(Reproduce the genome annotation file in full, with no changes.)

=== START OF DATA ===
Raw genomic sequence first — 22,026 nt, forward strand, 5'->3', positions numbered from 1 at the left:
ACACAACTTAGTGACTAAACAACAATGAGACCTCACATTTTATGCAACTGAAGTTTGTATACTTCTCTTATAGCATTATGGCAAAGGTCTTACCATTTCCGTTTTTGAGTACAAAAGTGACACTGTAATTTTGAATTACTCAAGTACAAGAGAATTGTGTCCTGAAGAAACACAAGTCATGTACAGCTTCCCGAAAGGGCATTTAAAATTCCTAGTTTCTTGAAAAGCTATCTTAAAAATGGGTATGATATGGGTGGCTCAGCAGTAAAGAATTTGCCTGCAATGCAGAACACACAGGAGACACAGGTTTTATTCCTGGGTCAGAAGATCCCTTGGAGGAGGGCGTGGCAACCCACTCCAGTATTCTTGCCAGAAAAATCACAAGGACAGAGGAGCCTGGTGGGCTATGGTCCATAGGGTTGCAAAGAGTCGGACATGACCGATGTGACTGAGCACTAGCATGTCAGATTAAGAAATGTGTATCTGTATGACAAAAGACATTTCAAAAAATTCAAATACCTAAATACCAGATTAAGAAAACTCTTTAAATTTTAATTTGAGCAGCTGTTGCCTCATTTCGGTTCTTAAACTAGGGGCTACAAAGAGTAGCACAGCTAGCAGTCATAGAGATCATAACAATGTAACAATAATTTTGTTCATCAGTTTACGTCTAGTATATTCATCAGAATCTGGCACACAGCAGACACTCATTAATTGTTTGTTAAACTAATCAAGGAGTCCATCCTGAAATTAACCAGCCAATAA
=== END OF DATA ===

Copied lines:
Raw genomic sequence first — 22,026 nt, forward strand, 5'->3', positions numbered from 1 at the left:
ACACAACTTAGTGACTAAACAACAATGAGACCTCACATTTTATGCAACTGAAGTTTGTATACTTCTCTTATAGCATTATGGCAAAGGTCTTACCATTTCCGTTTTTGAGTACAAAAGTGACACTGTAATTTTGAATTACTCAAGTACAAGAGAATTGTGTCCTGAAGAAACACAAGTCATGTACAGCTTCCCGAAAGGGCATTTAAAATTCCTAGTTTCTTGAAAAGCTATCTTAAAAATGGGTATGATATGGGTGGCTCAGCAGTAAAGAATTTGCCTGCAATGCAGAACACACAGGAGACACAGGTTTTATTCCTGGGTCAGAAGATCCCTTGGAGGAGGGCGTGGCAACCCACTCCAGTATTCTTGCCAGAAAAATCACAAGGACAGAGGAGCCTGGTGGGCTATGGTCCATAGGGTTGCAAAGAGTCGGACATGACCGATGTGACTGAGCACTAGCATGTCAGATTAAGAAATGTGTATCTGTATGACAAAAGACATTTCAAAAAATTCAAATACCTAAATACCAGATTAAGAAAACTCTTTAAATTTTAATTTGAGCAGCTGTTGCCTCATTTCGGTTCTTAAACTAGGGGCTACAAAGAGTAGCACAGCTAGCAGTCATAGAGATCATAACAATGTAACAATAATTTTGTTCATCAGTTTACGTCTAGTATATTCATCAGAATCTGGCACACAGCAGACACTCATTAATTGTTTGTTAAACTAATCAAGGAGTCCATCCTGAAATTAACCAGCCAATAA